If you read enough old copies of the Vineyard Gazette, you’ll notice a recurring theme in the obituaries going back 100 years, especially those on the front page. The idea has been that with the death of a given whaling master, physician or farmer, the Island loses a part of its character that it can never recover.

I’ve sometimes wondered whether we would ever see the obit announcing that the death of a particular Islander means that the very last tie to the old ways of Martha’s Vineyard is irretrievably broken. That no one now remains to tell us in personal detail of how things were before they became the way they are today. That the last old-timer, the last Island character, the last true Vineyarder is gone, and with him or her the last connection to a Vineyard of legend and maybe even myth.

With the death of S. Bailey Norton Jr. on Sept. 8, I fear we have come perilously close to that moment, at least in Edgartown. Bailey was born in Edgartown on Nov. 5, 1920. A student of the Island’s past need only look at the timeline on the Gazette’s new online history page, Time Machine, to grasp the significance of that period.

It was 95 years ago, more than a generation closer to the end of the whaling era than to our own time. It was three years before the launch of the first true car-and-passenger-carrying Island steamer. And it was about the same time that the first visitors began renting homes for the summer rather than staying in hotels or boarding houses. Bailey’s memories went back to the time when the Chappy ferry was still a rowboat, when North Water street was paved in scallop shells and when Louie Nunes, living on the upper floor of a storage building on Edgartown harbor, used to lower his toddler son by a rope into the water to cool the boy off.

For the Island books I’ve written and for the Historic Movies of Martha’s Vineyard project — which I oversee with Bailey’s stepson John Wilson — I have at least 20 hours of his recollections on tape and on paper. As I listened to him during those interviews, old Main street wavered before my eyes, the wharves clattered again with the sound of coal rolling down a chute and the shoreline smelled once more of marsh and creosote, gasoline and steam engines and the open holds of a half-dozen seagoing fishing vessels, some still carrying sail.

I also have a collection of perhaps 100 books on Vineyard subjects. Among those I value most is Bailey’s memoir, My Long Journey Home — A Life Worth Living. It’s the best autobiography of an Islander that I know of, and I refer to my own 2006 Gazette review by saying that his four-page record of the old nicknames in town is, by itself, worth the cover price. (“Santa Claus: A local fisherman who in the midst of the Great Depression decided he could not afford Christmas one year. So, he went outside of his house, fired his shotgun and told his family he’d shot Santa Claus.”)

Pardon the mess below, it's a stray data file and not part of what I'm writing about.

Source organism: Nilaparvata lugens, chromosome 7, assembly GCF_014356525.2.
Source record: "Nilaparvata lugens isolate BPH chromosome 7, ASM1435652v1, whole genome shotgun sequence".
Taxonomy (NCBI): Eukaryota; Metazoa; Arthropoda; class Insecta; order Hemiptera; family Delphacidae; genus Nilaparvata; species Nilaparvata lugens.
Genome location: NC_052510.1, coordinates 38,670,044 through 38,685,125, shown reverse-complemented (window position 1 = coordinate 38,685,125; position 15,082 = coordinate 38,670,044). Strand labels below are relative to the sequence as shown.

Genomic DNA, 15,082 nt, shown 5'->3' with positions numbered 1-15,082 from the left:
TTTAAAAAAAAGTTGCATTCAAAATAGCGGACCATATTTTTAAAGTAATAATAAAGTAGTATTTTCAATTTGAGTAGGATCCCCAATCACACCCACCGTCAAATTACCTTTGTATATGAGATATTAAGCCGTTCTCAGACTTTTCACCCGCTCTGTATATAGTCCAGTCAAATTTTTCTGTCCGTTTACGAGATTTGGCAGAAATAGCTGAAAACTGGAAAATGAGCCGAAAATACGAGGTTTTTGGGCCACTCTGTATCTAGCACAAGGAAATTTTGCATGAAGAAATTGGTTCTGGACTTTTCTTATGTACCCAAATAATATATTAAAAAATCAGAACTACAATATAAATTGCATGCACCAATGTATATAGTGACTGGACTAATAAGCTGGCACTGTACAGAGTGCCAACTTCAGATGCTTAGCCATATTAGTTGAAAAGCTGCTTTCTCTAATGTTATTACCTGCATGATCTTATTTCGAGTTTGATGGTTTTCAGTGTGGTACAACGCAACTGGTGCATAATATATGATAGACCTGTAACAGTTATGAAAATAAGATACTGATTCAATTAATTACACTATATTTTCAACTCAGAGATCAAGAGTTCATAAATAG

In my pursuit of Island stories in just the last few years, I have interviewed a Vineyarder whose living grandfather knew his great-grandfather, who in turn knew his own great-grandfather, a man who fought in the Revolutionary War. I have looked into the eyes of another man who in boyhood knew an old Island veteran who had served as a drummer boy in the 40th Massachusetts regiment and who, at Minor’s Hill, Va., spoke with President Lincoln in 1862.

As heart-stopping as these moments remain for me, the greatest of them must be the summer afternoon I sailed down Vineyard Sound in 2014, a reporter aboard the Charles W. Morgan, the last wooden whaling ship on earth, as she made a ceremonial 38th voyage around coastal New England. From the main deck I looked down onto the sleek corvette shape of the steam yacht Cangarda, accompanying the Morgan on what would be her first visit ever to the Vineyard.

Just forward of the wheelhouse sat Bailey, his cane between his knees. His wife Joan was standing next to him. I felt dizzy for a moment and held the wooden cap of the railing tightly. From the last working steam yacht in all the world, S. Bailey Norton Jr. was looking up at the ship that his great-great-uncle, Thomas A. Norton of Edgartown, had commanded on her maiden voyage in 1841. I shouted through the wind and waved to him. Joan noticed me and leaned down to her husband. He looked a little left and right, saw me up on deck and waved back.

We may say for sure that no one like him will come this way again. But for Edgartown and the Island, thank the lord we were here when he did.